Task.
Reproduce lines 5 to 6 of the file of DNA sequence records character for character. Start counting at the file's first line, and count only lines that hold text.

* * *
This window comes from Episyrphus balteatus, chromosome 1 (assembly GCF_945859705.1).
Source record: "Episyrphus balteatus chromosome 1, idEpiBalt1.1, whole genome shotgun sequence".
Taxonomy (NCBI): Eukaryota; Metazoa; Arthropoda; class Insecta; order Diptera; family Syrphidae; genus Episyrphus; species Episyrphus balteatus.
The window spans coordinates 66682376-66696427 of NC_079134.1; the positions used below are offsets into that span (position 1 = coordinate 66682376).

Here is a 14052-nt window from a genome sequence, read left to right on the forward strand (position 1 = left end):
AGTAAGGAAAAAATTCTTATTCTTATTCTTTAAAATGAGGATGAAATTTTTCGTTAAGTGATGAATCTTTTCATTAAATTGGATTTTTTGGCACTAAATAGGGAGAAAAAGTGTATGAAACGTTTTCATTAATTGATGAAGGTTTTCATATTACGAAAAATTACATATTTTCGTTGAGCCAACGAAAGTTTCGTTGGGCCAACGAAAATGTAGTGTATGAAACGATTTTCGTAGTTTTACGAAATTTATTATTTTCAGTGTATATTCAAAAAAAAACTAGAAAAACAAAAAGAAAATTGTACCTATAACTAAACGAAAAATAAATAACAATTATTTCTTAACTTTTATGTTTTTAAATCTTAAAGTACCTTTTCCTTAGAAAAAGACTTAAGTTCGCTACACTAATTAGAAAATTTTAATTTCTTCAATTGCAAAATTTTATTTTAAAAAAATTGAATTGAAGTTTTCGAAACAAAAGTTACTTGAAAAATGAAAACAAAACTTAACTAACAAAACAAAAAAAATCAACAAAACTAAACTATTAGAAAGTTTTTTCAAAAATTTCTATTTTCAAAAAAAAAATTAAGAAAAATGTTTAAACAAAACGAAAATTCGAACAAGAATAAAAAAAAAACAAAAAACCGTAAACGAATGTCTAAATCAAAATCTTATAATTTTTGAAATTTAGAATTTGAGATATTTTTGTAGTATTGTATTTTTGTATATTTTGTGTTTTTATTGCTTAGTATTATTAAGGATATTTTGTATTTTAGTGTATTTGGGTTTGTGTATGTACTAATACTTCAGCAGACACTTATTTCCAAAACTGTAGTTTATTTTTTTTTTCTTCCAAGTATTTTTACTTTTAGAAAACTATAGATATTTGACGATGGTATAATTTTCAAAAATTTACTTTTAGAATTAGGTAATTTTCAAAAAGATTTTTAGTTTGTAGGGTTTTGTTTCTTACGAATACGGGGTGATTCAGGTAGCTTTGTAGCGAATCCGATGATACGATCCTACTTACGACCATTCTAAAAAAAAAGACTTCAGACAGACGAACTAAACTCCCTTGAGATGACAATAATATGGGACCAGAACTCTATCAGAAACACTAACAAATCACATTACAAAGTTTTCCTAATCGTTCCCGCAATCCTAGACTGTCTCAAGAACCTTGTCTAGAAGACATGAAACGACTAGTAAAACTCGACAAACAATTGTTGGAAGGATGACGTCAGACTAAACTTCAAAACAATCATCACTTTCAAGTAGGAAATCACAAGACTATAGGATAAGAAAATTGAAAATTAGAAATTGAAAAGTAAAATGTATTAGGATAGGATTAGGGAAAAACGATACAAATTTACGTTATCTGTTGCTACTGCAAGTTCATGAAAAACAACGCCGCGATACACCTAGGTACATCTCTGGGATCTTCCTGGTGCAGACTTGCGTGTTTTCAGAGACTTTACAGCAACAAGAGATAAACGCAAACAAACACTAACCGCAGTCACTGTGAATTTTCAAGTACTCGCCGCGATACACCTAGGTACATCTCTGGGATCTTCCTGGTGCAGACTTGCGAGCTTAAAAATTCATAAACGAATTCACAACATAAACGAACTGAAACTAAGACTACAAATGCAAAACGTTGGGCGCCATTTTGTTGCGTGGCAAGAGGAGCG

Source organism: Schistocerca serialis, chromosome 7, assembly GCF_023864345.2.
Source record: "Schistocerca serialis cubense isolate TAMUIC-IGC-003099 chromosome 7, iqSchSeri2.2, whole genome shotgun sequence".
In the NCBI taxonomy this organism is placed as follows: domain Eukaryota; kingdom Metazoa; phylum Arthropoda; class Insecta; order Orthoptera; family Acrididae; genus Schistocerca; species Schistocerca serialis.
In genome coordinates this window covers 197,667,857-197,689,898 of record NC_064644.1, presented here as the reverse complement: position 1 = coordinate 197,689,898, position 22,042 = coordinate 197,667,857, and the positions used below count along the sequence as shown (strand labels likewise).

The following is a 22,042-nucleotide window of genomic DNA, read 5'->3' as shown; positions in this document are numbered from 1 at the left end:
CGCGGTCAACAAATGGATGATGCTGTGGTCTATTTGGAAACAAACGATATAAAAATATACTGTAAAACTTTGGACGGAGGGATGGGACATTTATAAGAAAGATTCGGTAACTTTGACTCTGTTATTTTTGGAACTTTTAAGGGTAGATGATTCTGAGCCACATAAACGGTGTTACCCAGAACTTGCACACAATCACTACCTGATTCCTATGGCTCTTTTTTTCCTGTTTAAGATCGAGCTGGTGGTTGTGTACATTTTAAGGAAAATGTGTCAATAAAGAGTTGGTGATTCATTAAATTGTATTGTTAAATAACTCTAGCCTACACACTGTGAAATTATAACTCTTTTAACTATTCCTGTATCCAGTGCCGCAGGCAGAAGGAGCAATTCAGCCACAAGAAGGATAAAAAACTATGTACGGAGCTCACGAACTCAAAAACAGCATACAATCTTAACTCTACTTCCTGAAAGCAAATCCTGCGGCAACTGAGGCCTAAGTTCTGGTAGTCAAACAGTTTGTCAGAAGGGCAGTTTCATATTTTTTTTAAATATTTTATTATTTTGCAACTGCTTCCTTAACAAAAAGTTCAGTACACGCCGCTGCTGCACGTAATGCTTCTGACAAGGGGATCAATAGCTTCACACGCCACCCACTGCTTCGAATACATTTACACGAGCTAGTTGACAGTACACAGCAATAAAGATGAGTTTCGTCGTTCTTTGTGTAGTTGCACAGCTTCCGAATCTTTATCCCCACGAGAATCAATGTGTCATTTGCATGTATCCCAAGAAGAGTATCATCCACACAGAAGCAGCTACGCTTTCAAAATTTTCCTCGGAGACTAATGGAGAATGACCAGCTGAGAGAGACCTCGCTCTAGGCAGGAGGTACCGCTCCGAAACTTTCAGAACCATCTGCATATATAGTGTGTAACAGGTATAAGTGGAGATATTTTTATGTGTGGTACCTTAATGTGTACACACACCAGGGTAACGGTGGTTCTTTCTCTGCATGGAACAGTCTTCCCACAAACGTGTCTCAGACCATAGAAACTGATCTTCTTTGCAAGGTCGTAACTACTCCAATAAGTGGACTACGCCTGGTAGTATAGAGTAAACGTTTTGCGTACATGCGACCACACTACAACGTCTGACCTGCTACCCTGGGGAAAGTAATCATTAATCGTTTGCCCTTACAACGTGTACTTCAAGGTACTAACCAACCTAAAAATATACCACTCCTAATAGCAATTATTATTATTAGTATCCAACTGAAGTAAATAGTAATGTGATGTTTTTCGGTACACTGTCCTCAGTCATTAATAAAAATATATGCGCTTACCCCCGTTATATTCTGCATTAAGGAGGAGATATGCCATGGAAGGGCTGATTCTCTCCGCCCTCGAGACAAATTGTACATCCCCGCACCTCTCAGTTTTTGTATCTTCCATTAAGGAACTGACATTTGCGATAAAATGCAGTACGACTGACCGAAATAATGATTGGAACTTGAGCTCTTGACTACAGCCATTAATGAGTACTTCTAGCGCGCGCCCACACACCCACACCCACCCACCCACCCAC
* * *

Here is a 14052-nt window from a genome sequence, read left to right on the forward strand (position 1 = left end):
AGTAAGGAAAAAATTCTTATTCTTATTCTTTAAAATGAGGATGAAATTTTTCGTTAAGTGATGAATCTTTTCATTAAATTGGATTTTTTGGCACTAAATAGGGAGAAAAAGTGTATGAAACGTTTTCATTAATTGATGAAGGTTTTCATATTACGAAAAATTACATATTTTCGTTGAGCCAACGAAAGTTTCGTTGGGCCAACGAAAATGTAGTGTATGAAACGATTTTCGTAGTTTTACGAAATTTATTATTTTCAGTGTATATTCAAAAAAAAACTAGAAAAACAAAAAGAAAATTGTACCTATAACTAAACGAAAAATAAATAACAATTATTTCTTAACTTTTATGTTTTTAAATCTTAAAGTACCTTTTCCTTAGAAAAAGACTTAAGTTCGCTACACTAATTAGAAAATTTTAATTTCTTCAATTGCAAAATTTTATTTTAAAAAAATTGAATTGAAGTTTTCGAAACAAAAGTTACTTGAAAAATGAAAACAAAACTTAACTAACAAAACAAAAAAAATCAACAAAACTAAACTATTAGAAAGTTTTTTCAAAAATTTCTATTTTCAAAAAAAAAATTAAGAAAAATGTTTAAACAAAACGAAAATTCGAACAAGAATAAAAAAAAAACAAAAAACCGTAAACGAATGTCTAAATCAAAATCTTATAATTTTTGAAATTTAGAATTTGAGATATTTTTGTAGTATTGTATTTTTGTATATTTTGTGTTTTTATTGCTTAGTATTATTAAGGATATTTTGTATTTTAGTGTATTTGGGTTTGTGTATGTACTAATACTTCAGCAGACACTTATTTCCAAAACTGTAGTTTATTTTTTTTTTCTTCCAAGTATTTTTACTTTTAGAAAACTATAGATATTTGACGATGGTATAATTTTCAAAAATTTACTTTTAGAATTAGGTAATTTTCAAAAAGATTTTTAGTTTGTAGGGTTTTGTTTCTTACGAATACGGGGTGATTCAGGTAGCTTTGTAGCGAATCCGATGATACGATCCTACTTACGACCATTCTAAAAAAAAAGACTTCAGACAGACGAACTAAACTCCCTTGAGATGACAATAATATGGGACCAGAACTCTATCAGAAACACTAACAAATCACATTACAAAGTTTTCCTAATCGTTCCCGCAATCCTAGACTGTCTCAAGAACCTTGTCTAGAAGACATGAAACGACTAGTAAAACTCGACAAACAATTGTTGGAAGGATGACGTCAGACTAAACTTCAAAACAATCATCACTTTCAAGTAGGAAATCACAAGACTATAGGATAAGAAAATTGAAAATTAGAAATTGAAAAGTAAAATGTATTAGGATAGGATTAGGGAAAAACGATACAAATTTACGTTATCTGTTGCTACTGCAAGTTCATGAAAAACAACGCCGCGATACACCTAGGTACATCTCTGGGATCTTCCTGGTGCAGACTTGCGTGTTTTCAGAGACTTTACAGCAACAAGAGATAAACGCAAACAAACACTAACCGCAGTCACTGTGAATTTTCAAGTACTCGCCGCGATACACCTAGGTACATCTCTGGGATCTTCCTGGTGCAGACTTGCGAGCTTAAAAATTCATAAACGAATTCACAACATAAACGAACTGAAACTAAGACTACAAATGCAAAACGTTGGGCGCCATTTTGTTGCGTGGCAAGAGGAGCG